Or perhaps, as one Notre Dame professor said in an attempt to explain his university administration’s inexplicable embrace of pro-abortion politicians, voters think that “abortion is bad, . . . but it’s not all that bad.”

The sobering truth behind all these explanations is that when presented with two perceived “extremes”unregulated abortion on one hand, or abortion bans on the othervoters are willing to put up with the former to avoid even a chance of the latter.

The sobering truth behind all these explanations is that when presented with two perceived “extremes”—unregulated abortion on one hand, or abortion bans on the other—voters are willing to put up with the former to avoid even a chance of the latter.


Abortion advocates have exploited this political advantage. While conservatives argue over which abortion policy is moderate enough to be politically palatable, the abortion industry has managed to appear rhetorically moderate while executing a legal strategy that brooks no restraint on its operations.

To be sure, there remains an enormous cultural task to soften the hearts and minds of voters about the dignity of unborn human life and the need to accompany pregnant women in distress. But voters, especially those that consider themselves moderate on abortion, should acknowledge the full implications of the bargain they have struck. 

The probable and drastic consequence of these expansive constitutional regimes is the judicial invalidation of even the most benign and moderate abortion laws. Many abortion advocates dismiss this likelihood, calling such arguments “scaremongering.” Instead, they successfully convince voters that many reasonable, commonsense abortion restrictions are safely “on the books.” For example, the Ohio Chapter of the American Academy of Pediatrics, which endorsed Issue 1, claimed it will have no impact on the state’s parental consent law and accused “anti-abortion extremists” of spreading lies to the contrary.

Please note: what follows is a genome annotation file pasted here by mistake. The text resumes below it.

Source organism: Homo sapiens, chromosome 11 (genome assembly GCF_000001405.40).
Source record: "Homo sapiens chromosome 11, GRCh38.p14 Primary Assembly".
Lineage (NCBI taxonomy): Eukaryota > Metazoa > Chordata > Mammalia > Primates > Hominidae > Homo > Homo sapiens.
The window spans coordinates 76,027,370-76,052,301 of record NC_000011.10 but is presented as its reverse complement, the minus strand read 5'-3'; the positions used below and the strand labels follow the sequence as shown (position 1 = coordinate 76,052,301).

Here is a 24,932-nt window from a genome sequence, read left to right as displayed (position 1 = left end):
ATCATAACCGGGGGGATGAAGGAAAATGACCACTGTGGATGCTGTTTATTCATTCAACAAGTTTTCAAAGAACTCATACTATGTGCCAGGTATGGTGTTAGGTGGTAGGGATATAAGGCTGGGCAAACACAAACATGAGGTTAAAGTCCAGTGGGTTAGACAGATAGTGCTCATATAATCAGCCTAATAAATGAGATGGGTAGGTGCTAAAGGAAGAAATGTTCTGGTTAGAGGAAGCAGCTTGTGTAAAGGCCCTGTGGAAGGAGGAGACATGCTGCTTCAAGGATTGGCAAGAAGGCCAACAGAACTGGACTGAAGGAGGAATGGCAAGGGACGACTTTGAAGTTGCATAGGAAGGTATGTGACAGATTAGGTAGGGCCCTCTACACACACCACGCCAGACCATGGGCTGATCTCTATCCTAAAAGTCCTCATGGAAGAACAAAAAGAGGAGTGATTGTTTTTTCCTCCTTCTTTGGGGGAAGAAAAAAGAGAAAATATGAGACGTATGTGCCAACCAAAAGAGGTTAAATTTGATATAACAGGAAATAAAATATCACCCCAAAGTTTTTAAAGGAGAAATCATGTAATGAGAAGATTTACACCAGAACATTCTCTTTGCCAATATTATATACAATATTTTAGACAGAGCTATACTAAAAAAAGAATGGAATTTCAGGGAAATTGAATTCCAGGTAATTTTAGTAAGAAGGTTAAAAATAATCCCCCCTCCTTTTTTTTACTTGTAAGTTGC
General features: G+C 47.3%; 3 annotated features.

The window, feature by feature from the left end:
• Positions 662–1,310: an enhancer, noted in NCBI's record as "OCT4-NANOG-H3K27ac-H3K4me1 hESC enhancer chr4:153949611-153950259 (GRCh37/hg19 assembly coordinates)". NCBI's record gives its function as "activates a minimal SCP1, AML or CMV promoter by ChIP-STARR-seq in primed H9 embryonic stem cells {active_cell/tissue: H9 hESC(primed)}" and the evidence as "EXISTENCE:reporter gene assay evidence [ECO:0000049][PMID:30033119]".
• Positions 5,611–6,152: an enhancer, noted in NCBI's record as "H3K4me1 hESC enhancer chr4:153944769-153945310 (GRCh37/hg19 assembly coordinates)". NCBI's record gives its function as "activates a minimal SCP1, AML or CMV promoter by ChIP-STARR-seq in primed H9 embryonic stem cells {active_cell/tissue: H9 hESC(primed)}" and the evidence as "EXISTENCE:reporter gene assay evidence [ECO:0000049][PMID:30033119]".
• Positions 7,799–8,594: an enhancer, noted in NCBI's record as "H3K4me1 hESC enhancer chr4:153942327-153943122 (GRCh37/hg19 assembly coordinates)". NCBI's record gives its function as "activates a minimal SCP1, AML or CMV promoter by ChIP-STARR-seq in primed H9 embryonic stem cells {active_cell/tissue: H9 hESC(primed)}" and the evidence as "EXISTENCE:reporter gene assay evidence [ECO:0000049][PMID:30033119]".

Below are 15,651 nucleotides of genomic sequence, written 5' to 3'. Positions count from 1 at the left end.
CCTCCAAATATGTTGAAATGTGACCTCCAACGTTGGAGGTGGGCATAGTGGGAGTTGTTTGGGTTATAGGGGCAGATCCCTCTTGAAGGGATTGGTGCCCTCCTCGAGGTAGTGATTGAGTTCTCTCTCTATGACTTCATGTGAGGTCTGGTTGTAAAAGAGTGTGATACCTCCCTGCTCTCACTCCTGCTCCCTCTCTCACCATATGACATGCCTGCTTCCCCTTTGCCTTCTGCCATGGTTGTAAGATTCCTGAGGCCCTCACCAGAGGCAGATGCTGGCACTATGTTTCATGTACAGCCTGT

But the reality is that courts in states with broadly worded constitutional protections for abortion do strike down parental consent laws, parental notice laws, waiting periods, and restrictions on public funding of abortion. There is overwhelming evidence from case law in many states to establish this, but a recent example from Kansas illustrates the point.

In the Hodes decision, the Kansas Supreme Court found a “natural right” to abortion in the state constitution and adopted a strict legal test for all abortion regulations. Last year, when Kansas voters considered the constitutional amendment that would have overruled Hodes, abortion advocates repeatedly assured Kansas voters that the amendment was not necessary and that sufficient restrictions on abortion were already in place.

Conveniently, abortion providers waited until after the amendment initiative failed to challenge any of those modest restrictions. Within a year, though, they filed a lawsuit challenging the Women’s Right to Know Act, a widely supported, commonsense informed consent law passed over twenty years ago with bipartisan support. The law is meant to ensure that a woman seeking an abortion receives in-person counseling from the physician who will perform the abortion, accurate, non-coercive information relevant to her decision, and a brief time periodtwenty-four hoursto process the information before the procedure. Most Americans support such laws, which only promote voluntary, informed decision-making and do nothing to prevent a woman’s ultimate access to abortion. More than thirty states, including Ohio and Michigan, have similar laws.